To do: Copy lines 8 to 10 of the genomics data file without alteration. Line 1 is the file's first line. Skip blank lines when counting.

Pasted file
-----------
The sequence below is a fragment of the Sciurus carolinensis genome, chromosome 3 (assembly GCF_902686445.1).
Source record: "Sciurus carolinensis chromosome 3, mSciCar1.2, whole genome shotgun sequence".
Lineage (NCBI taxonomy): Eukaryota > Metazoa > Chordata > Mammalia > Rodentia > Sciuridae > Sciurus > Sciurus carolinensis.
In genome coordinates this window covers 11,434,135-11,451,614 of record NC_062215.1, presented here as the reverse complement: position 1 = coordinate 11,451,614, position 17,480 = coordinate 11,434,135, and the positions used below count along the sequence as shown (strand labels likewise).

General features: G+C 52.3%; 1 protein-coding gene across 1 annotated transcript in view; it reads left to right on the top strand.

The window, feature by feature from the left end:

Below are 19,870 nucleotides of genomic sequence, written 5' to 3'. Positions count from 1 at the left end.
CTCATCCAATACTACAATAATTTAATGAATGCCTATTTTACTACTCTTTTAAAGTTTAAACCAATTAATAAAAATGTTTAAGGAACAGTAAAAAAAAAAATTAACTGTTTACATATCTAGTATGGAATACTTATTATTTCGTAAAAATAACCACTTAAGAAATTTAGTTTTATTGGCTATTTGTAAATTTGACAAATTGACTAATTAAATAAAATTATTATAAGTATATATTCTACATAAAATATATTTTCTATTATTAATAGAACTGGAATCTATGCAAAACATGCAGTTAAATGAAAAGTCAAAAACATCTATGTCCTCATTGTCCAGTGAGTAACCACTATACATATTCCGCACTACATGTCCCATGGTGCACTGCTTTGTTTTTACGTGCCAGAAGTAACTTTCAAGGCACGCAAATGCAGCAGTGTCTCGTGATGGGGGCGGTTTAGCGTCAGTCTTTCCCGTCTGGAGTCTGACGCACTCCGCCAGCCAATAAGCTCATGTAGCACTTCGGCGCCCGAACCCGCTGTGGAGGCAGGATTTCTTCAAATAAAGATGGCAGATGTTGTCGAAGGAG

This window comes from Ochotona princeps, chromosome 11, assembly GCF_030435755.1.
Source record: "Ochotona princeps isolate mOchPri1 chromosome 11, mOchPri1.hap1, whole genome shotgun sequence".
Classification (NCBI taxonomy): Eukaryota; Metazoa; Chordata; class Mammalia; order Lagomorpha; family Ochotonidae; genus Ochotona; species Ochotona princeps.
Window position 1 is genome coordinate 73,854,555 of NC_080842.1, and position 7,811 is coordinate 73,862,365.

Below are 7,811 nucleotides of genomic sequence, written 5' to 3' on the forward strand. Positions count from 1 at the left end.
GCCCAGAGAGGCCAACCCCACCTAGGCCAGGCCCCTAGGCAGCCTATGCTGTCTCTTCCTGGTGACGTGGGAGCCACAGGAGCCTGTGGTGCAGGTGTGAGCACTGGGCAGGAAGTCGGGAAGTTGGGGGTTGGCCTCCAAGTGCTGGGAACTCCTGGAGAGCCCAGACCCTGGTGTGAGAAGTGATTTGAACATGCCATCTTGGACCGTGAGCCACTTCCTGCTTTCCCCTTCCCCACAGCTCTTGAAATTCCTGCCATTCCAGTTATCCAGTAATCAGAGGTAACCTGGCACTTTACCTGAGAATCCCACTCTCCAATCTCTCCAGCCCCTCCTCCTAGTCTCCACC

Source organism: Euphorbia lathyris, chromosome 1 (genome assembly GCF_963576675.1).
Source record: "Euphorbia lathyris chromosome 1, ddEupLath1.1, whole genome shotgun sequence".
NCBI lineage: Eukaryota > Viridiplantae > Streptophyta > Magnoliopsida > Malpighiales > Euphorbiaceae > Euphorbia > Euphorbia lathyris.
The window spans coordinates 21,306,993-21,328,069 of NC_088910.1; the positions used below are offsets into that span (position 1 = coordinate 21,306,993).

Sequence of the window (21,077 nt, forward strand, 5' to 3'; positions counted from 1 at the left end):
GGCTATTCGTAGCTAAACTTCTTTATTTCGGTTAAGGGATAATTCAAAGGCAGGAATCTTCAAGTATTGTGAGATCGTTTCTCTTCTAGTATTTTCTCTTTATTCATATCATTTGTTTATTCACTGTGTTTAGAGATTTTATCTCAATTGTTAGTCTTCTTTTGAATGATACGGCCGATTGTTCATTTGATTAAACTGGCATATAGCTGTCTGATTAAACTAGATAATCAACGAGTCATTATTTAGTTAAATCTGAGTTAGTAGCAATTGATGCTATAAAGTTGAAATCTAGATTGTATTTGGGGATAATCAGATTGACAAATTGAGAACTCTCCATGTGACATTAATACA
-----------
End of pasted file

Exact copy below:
CTCATCCAATACTACAATAATTTAATGAATGCCTATTTTACTACTCTTTTAAAGTTTAAACCAATTAATAAAAATGTTTAAGGAACAGTAAAAAAAAAAATTAACTGTTTACATATCTAGTATGGAATACTTATTATTTCGTAAAAATAACCACTTAAGAAATTTAGTTTTATTGGCTATTTGTAAATTTGACAAATTGACTAATTAAATAAAATTATTATAAGTATATATTCTACATAAAATATATTTTCTATTATTAATAGAACTGGAATCTATGCAAAACATGCAGTTAAATGAAAAGTCAAAAACATCTATGTCCTCATTGTCCAGTGAGTAACCACTATACATATTCCGCACTACATGTCCCATGGTGCACTGCTTTGTTTTTACGTGCCAGAAGTAACTTTCAAGGCACGCAAATGCAGCAGTGTCTCGTGATGGGGGCGGTTTAGCGTCAGTCTTTCCCGTCTGGAGTCTGACGCACTCCGCCAGCCAATAAGCTCATGTAGCACTTCGGCGCCCGAACCCGCTGTGGAGGCAGGATTTCTTCAAATAAAGATGGCAGATGTTGTCGAAGGAG

This window comes from Ochotona princeps, chromosome 11, assembly GCF_030435755.1.
Source record: "Ochotona princeps isolate mOchPri1 chromosome 11, mOchPri1.hap1, whole genome shotgun sequence".